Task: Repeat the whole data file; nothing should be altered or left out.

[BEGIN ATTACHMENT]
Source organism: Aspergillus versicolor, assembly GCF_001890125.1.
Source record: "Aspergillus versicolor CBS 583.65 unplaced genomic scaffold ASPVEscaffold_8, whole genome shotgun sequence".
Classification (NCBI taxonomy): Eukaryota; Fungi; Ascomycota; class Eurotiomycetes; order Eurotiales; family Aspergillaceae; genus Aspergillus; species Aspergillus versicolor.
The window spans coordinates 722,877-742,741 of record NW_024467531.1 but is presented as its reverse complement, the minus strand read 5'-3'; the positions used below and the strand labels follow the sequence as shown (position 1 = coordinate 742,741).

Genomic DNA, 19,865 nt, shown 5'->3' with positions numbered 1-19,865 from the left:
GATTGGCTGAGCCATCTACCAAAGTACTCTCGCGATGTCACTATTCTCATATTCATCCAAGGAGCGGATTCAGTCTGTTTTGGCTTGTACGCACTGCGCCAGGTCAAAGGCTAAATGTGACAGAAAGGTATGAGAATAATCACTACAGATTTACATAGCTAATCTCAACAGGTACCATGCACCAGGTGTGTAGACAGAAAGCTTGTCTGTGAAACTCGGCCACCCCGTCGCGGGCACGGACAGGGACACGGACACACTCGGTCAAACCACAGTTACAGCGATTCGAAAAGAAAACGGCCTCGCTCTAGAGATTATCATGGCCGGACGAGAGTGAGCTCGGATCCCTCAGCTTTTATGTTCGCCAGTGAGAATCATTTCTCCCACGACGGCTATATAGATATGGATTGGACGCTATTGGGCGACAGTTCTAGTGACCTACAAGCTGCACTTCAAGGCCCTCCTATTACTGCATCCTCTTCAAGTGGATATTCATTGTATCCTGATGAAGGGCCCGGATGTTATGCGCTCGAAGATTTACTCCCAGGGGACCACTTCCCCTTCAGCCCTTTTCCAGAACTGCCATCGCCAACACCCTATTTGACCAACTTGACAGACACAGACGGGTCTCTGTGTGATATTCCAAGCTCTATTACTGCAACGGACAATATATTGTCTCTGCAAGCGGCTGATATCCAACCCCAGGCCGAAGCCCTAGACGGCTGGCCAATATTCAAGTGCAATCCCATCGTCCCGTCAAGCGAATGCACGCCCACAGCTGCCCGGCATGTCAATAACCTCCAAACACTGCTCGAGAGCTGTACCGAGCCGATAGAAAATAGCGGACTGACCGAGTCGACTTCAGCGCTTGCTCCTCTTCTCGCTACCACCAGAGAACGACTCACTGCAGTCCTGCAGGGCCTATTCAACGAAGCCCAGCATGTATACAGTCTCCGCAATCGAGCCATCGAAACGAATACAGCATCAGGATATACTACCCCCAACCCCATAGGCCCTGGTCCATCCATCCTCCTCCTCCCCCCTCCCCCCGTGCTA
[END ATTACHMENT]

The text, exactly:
Source organism: Aspergillus versicolor, assembly GCF_001890125.1.
Source record: "Aspergillus versicolor CBS 583.65 unplaced genomic scaffold ASPVEscaffold_8, whole genome shotgun sequence".
Classification (NCBI taxonomy): Eukaryota; Fungi; Ascomycota; class Eurotiomycetes; order Eurotiales; family Aspergillaceae; genus Aspergillus; species Aspergillus versicolor.
The window spans coordinates 722,877-742,741 of record NW_024467531.1 but is presented as its reverse complement, the minus strand read 5'-3'; the positions used below and the strand labels follow the sequence as shown (position 1 = coordinate 742,741).

Genomic DNA, 19,865 nt, shown 5'->3' with positions numbered 1-19,865 from the left:
GATTGGCTGAGCCATCTACCAAAGTACTCTCGCGATGTCACTATTCTCATATTCATCCAAGGAGCGGATTCAGTCTGTTTTGGCTTGTACGCACTGCGCCAGGTCAAAGGCTAAATGTGACAGAAAGGTATGAGAATAATCACTACAGATTTACATAGCTAATCTCAACAGGTACCATGCACCAGGTGTGTAGACAGAAAGCTTGTCTGTGAAACTCGGCCACCCCGTCGCGGGCACGGACAGGGACACGGACACACTCGGTCAAACCACAGTTACAGCGATTCGAAAAGAAAACGGCCTCGCTCTAGAGATTATCATGGCCGGACGAGAGTGAGCTCGGATCCCTCAGCTTTTATGTTCGCCAGTGAGAATCATTTCTCCCACGACGGCTATATAGATATGGATTGGACGCTATTGGGCGACAGTTCTAGTGACCTACAAGCTGCACTTCAAGGCCCTCCTATTACTGCATCCTCTTCAAGTGGATATTCATTGTATCCTGATGAAGGGCCCGGATGTTATGCGCTCGAAGATTTACTCCCAGGGGACCACTTCCCCTTCAGCCCTTTTCCAGAACTGCCATCGCCAACACCCTATTTGACCAACTTGACAGACACAGACGGGTCTCTGTGTGATATTCCAAGCTCTATTACTGCAACGGACAATATATTGTCTCTGCAAGCGGCTGATATCCAACCCCAGGCCGAAGCCCTAGACGGCTGGCCAATATTCAAGTGCAATCCCATCGTCCCGTCAAGCGAATGCACGCCCACAGCTGCCCGGCATGTCAATAACCTCCAAACACTGCTCGAGAGCTGTACCGAGCCGATAGAAAATAGCGGACTGACCGAGTCGACTTCAGCGCTTGCTCCTCTTCTCGCTACCACCAGAGAACGACTCACTGCAGTCCTGCAGGGCCTATTCAACGAAGCCCAGCATGTATACAGTCTCCGCAATCGAGCCATCGAAACGAATACAGCATCAGGATATACTACCCCCAACCCCATAGGCCCTGGTCCATCCATCCTCCTCCTCCCCCCTCCCCCCGTGCTA